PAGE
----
RANGE Partitioning Type
The RANGE partitioning type is used to assign each partition a range of values generated by the partitioning expression. Ranges must be ordered, contigous and non-overlapping. The minimum value is always included in the first range. The highest value may or may not be included in the last range.
A variant of this partitioning method ,RANGE COLUMNS, allows us to use multiple columns and more datatypes.
The last part of a CREATE TABLE statement can be definition of the new table's partitions. In the case of RANGE partitioning, the syntax is the following:
PARTITION BY RANGE (partitioning_expression) ( PARTITION partition_name VALUES LESS THAN (value), [ PARTITION partition_name VALUES LESS THAN (value), ... ] )
PARTITION BY RANGE indicates that the partitioning type is RANGE.
partitioning_expression is an SQL expression that returns a value from each row. In the simplest cases, it is a column name. This value is used to determine which partition should contain a row.
partition_name is the name of a partition.
value indicates the upper bound for that partition. The values must be ascending. For the first partition, the lower limit is NULL. When trying to insert a row, if its value is higher than the upper limit of the last partition, the row will be rejected (with an error, if the IGNORE keyword is not used).
If this is a problem, MAXVALUE can be specified as a value for the last partition. Note however that it is not possible to split partitions of an existing RANGE partitioned table. New partitions can be appended, but this will not be possible if the last partition's higher bound is MAXVALUE.
A typical use case is when we want to partition a table whose rows refer to a moment or period in time; for example commercial transactions, blog posts, or events of some kind. We can partition the table by year, to keep all recent data in one partition and distribute historical data in big partitions that are stored on slower disks. Or, if our queries always read rows which refer to the same month or week, we can partition the table by month or year week (in this case, historical data and recent data will be stored together).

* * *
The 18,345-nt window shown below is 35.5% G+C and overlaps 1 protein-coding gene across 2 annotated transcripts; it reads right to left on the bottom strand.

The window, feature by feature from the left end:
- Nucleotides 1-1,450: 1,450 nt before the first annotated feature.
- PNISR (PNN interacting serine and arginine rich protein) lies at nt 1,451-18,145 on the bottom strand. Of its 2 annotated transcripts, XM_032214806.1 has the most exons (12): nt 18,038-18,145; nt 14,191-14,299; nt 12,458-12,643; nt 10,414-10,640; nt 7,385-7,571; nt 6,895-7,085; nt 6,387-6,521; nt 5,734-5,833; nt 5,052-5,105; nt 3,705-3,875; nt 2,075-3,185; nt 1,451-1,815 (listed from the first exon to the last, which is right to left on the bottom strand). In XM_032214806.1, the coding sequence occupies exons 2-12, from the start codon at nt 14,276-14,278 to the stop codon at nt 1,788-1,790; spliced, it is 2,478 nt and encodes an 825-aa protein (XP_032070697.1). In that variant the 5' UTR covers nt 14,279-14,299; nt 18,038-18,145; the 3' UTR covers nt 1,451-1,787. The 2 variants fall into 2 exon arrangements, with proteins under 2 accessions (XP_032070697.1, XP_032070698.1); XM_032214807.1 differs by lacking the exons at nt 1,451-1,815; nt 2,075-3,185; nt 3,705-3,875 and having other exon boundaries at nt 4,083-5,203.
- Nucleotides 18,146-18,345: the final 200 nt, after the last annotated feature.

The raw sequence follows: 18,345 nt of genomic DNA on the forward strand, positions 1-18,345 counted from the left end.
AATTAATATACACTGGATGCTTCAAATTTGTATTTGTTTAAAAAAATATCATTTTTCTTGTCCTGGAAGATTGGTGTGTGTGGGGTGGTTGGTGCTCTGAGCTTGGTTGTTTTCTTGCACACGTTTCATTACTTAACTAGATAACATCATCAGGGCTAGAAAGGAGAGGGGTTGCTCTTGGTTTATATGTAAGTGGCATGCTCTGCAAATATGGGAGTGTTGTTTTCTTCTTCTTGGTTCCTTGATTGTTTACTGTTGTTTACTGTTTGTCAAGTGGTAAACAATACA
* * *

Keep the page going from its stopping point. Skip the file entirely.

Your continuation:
AUTO_INCREMENT values also represent a chronological order. So, these values can be used to store old data in separate partitions. However, partitioning by id is not the best choice if we usually query a table by date.
In the following example, we will partition a log table by year.
CREATE TABLE log ( id INT UNSIGNED NOT NULL AUTO_INCREMENT, timestamp DATETIME NOT NULL, user INT UNSIGNED, ip BINARY(16) NOT NULL, action VARCHAR(20) NOT NULL, PRIMARY KEY (id, timestamp) ) ENGINE = InnoDB PARTITION BY RANGE (YEAR(timestamp)) ( PARTITION p0 VALUES LESS THAN (2013), PARTITION p1 VALUES LESS THAN (2014), PARTITION p2 VALUES LESS THAN (2015), PARTITION p3 VALUES LESS THAN (2016) );
As an alternative, we can partition the table by both year and month:
CREATE TABLE log ( id INT UNSIGNED NOT NULL AUTO_INCREMENT, timestamp TIMESTAMP NOT NULL, user INT UNSIGNED, ip BINARY(16) NOT NULL, action VARCHAR(20) NOT NULL, PRIMARY KEY (id, timestamp) ) ENGINE = InnoDB PARTITION BY RANGE (UNIX_TIMESTAMP(timestamp)) ( PARTITION p0 VALUES LESS THAN (UNIX_TIMESTAMP('2014-08-01 00:00:00')), PARTITION p1 VALUES LESS THAN (UNIX_TIMESTAMP('2014-11-01 00:00:00')), PARTITION p2 VALUES LESS THAN (UNIX_TIMESTAMP('2015-01-01 00:00:00')), PARTITION p3 VALUES LESS THAN (UNIX_TIMESTAMP('2015-02-01 00:00:00')) );
As you can see, we used the UNIX_TIMESTAMP function to accomplish the purpose. Also, the first two partitions cover longer periods of time (probably because the logged activities were less intensive).
In both cases, when our tables become huge and we don't need to store all historical data any more, we can drop the oldest partitions in this way:
ALTER TABLE log DROP PARTITION p0;
We will still be able to drop a partition that does not contain the oldest data, but all rows stored in it will disappear.